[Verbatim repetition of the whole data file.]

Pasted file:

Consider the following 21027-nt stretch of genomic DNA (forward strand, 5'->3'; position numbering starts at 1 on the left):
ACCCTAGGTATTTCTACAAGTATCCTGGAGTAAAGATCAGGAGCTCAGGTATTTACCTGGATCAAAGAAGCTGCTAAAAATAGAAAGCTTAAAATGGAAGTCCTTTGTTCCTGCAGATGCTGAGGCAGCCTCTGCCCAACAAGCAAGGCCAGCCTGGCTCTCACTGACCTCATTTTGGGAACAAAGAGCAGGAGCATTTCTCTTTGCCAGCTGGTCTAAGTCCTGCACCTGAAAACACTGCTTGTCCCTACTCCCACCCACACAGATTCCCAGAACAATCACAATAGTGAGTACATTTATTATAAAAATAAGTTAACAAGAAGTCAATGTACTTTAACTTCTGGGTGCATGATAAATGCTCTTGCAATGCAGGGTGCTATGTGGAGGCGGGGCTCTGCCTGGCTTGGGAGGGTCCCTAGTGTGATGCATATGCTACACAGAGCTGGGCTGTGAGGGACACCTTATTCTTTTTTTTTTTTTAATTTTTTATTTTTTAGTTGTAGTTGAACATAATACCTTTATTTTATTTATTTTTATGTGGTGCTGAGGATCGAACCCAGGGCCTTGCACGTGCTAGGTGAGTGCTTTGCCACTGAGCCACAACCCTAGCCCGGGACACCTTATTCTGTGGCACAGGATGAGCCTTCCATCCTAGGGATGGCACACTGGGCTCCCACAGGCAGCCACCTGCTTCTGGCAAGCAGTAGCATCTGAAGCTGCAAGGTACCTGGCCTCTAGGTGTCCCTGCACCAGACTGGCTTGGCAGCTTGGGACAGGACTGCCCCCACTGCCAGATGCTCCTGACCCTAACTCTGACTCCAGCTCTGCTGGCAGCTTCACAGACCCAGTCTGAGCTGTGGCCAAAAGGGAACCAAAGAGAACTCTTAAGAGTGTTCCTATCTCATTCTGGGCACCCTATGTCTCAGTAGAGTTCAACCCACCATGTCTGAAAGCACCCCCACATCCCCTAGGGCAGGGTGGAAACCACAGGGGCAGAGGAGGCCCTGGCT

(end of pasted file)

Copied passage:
Consider the following 21027-nt stretch of genomic DNA (forward strand, 5'->3'; position numbering starts at 1 on the left):
ACCCTAGGTATTTCTACAAGTATCCTGGAGTAAAGATCAGGAGCTCAGGTATTTACCTGGATCAAAGAAGCTGCTAAAAATAGAAAGCTTAAAATGGAAGTCCTTTGTTCCTGCAGATGCTGAGGCAGCCTCTGCCCAACAAGCAAGGCCAGCCTGGCTCTCACTGACCTCATTTTGGGAACAAAGAGCAGGAGCATTTCTCTTTGCCAGCTGGTCTAAGTCCTGCACCTGAAAACACTGCTTGTCCCTACTCCCACCCACACAGATTCCCAGAACAATCACAATAGTGAGTACATTTATTATAAAAATAAGTTAACAAGAAGTCAATGTACTTTAACTTCTGGGTGCATGATAAATGCTCTTGCAATGCAGGGTGCTATGTGGAGGCGGGGCTCTGCCTGGCTTGGGAGGGTCCCTAGTGTGATGCATATGCTACACAGAGCTGGGCTGTGAGGGACACCTTATTCTTTTTTTTTTTTTAATTTTTTATTTTTTAGTTGTAGTTGAACATAATACCTTTATTTTATTTATTTTTATGTGGTGCTGAGGATCGAACCCAGGGCCTTGCACGTGCTAGGTGAGTGCTTTGCCACTGAGCCACAACCCTAGCCCGGGACACCTTATTCTGTGGCACAGGATGAGCCTTCCATCCTAGGGATGGCACACTGGGCTCCCACAGGCAGCCACCTGCTTCTGGCAAGCAGTAGCATCTGAAGCTGCAAGGTACCTGGCCTCTAGGTGTCCCTGCACCAGACTGGCTTGGCAGCTTGGGACAGGACTGCCCCCACTGCCAGATGCTCCTGACCCTAACTCTGACTCCAGCTCTGCTGGCAGCTTCACAGACCCAGTCTGAGCTGTGGCCAAAAGGGAACCAAAGAGAACTCTTAAGAGTGTTCCTATCTCATTCTGGGCACCCTATGTCTCAGTAGAGTTCAACCCACCATGTCTGAAAGCACCCCCACATCCCCTAGGGCAGGGTGGAAACCACAGGGGCAGAGGAGGCCCTGGCT